Today, I awoke with a specific bible passage on my heart, and thought it might be helpful to share some thoughts on it with you. For a little more than three years, I have been following Holy Spirit as He leads me and those whom I am allowed to shepherd into some previously uncharted waters for us. Not everyone has been fond of this process. Some have been fearful of it. Some have fled it. Some have even been tempted to fight it. Me? I am willing to follow in it to see what our faithful God has planned. So, back to the verses which are on my mind this morning – do you remember this passage from Numbers 21:4-9?
“From Mount Hor they set out by the way to the Red Sea, to go around the land of Edom. And the people became impatient on the way. And the people spoke against God and against Moses, “Why have you brought us up out of Egypt to die in the wilderness? For there is no food and no water, and we loathe this worthless food.” Then the LORD sent fiery serpents among the people, and they bit the people, so that many people of Israel died. And the people came to Moses and said, “We have sinned, for we have spoken against the LORD and against you. Pray to the LORD, that he take away the serpents from us.” So Moses prayed for the people. And the LORD said to Moses, “Make a fiery serpent and set it on a pole, and everyone who is bitten, when he sees it, shall live.” So Moses made a bronze serpent and set it on a pole. And if a serpent bit anyone, he would look at the bronze serpent and live.”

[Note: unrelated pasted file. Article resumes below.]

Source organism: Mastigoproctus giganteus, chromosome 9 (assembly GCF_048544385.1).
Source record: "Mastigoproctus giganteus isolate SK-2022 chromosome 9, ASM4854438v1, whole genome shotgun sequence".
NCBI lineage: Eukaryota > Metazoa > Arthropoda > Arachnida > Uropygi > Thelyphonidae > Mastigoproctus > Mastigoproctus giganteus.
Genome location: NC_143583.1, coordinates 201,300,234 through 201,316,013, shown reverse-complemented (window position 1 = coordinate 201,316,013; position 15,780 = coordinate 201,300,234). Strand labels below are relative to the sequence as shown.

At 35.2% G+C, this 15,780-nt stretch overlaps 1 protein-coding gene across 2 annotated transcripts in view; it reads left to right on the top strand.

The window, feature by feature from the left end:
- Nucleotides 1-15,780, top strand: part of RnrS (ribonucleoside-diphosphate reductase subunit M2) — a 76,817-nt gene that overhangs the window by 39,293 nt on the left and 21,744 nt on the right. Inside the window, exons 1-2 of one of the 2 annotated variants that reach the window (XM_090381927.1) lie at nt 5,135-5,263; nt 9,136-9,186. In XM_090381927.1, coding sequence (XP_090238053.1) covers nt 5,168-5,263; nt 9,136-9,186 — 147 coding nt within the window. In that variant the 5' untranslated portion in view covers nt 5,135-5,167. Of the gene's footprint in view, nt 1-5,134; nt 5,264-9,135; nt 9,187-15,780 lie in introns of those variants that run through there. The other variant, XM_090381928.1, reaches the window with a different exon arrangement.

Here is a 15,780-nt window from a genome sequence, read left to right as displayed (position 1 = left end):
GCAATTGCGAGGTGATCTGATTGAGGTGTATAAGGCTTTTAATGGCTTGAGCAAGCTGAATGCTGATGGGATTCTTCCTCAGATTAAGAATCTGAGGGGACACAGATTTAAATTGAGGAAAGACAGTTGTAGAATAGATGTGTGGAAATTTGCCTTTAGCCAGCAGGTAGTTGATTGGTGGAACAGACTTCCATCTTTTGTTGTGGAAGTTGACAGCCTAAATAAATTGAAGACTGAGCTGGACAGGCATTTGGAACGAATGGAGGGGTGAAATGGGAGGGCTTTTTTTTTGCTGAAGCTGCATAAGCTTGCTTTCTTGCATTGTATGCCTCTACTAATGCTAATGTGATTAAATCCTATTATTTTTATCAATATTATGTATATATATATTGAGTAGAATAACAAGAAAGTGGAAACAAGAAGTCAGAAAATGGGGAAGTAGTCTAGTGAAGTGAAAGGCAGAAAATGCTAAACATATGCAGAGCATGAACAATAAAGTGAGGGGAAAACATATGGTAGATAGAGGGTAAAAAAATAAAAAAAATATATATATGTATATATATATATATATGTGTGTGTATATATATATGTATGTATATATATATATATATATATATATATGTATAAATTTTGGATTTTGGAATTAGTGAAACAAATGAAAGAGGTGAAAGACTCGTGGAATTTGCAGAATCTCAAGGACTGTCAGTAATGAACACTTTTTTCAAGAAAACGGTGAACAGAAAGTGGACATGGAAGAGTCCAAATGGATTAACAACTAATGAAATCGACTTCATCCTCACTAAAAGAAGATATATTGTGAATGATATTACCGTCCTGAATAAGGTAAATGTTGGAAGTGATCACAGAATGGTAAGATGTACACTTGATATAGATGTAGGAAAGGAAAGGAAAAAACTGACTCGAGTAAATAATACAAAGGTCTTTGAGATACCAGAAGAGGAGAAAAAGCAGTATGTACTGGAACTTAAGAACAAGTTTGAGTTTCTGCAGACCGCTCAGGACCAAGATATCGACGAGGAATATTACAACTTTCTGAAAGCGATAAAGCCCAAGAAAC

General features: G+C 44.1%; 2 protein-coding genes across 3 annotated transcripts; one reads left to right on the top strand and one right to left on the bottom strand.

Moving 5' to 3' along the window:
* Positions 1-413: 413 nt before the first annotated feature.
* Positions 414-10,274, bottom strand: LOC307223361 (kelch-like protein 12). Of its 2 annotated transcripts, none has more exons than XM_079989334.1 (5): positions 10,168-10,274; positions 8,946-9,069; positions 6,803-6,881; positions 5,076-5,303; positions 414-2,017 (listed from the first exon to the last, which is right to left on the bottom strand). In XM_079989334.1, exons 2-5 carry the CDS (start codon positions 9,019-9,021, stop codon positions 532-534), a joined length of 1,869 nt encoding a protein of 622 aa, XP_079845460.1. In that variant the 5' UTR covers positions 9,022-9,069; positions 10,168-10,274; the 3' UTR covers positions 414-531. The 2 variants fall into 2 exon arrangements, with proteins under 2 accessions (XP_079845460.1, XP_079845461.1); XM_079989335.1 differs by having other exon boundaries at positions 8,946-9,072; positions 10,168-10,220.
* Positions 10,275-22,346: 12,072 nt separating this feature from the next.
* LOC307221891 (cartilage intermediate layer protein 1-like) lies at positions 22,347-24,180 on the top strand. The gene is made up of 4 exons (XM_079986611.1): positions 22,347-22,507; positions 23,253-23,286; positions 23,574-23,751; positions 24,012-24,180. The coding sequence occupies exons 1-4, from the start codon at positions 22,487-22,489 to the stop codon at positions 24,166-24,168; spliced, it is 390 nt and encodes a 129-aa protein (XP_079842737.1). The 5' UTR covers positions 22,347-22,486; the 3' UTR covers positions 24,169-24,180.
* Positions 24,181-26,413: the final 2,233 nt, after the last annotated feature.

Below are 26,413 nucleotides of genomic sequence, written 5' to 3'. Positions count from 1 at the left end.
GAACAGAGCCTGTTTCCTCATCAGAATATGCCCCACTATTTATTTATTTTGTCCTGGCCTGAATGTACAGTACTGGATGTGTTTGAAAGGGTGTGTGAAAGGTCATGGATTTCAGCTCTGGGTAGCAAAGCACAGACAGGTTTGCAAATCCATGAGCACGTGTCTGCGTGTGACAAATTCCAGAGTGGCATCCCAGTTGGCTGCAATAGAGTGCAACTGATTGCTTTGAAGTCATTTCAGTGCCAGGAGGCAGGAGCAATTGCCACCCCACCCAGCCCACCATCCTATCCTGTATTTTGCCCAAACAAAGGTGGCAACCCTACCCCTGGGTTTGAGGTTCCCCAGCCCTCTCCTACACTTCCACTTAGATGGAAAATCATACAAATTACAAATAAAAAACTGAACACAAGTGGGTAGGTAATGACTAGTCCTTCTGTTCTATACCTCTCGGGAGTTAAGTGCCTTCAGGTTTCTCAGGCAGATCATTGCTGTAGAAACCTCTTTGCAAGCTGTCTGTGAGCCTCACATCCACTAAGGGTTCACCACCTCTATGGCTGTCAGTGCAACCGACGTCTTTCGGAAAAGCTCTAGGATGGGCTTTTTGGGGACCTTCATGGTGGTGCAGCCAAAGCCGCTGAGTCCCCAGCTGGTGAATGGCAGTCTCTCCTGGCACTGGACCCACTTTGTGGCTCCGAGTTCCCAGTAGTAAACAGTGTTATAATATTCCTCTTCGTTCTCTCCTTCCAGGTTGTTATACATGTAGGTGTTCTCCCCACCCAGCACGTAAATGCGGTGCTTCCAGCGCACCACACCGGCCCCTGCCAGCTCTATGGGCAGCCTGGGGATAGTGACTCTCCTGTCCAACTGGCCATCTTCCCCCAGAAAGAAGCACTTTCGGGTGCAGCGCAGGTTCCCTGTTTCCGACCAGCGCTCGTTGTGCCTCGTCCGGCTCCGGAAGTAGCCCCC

The word of God is holy…but sometimes it just seems weird. For me this is one of those weird passages. God’s newly delivered people were complaining against Him (not for the first time). God judged them, and then utilized some venomous snakes to execute His holy justice. As the people suffered in pain, they turned in repentance to God and He instructed Moses to build a bronze mold of a serpent and to attach it to a pole. When the people looked in faith toward that bronze serpent, the supernatural work of God would occur and invalidate the natural work of the venom within them. Weird stuff, in my opinion. It indeed sounds strange, but God does not make any apologies for turning our limited logic and human reason inside out. Jesus actually referenced this biblical account and compared the saving work of the bronze serpent with His own atoning work on Calvary, where He was lifted up to save the people from their sins (John 3:14-15). The most famous verse in the New Testament (John 3:16) is actually given in the context of a reference to this bronze serpent. This peculiar passage in the bible is a beautiful picture of both the righteous judgment of God, and His gracious provision for rescue. He is holy and must judge sin…He is also gracious and loving and will pardon and save anyone who looks to Jesus in faith.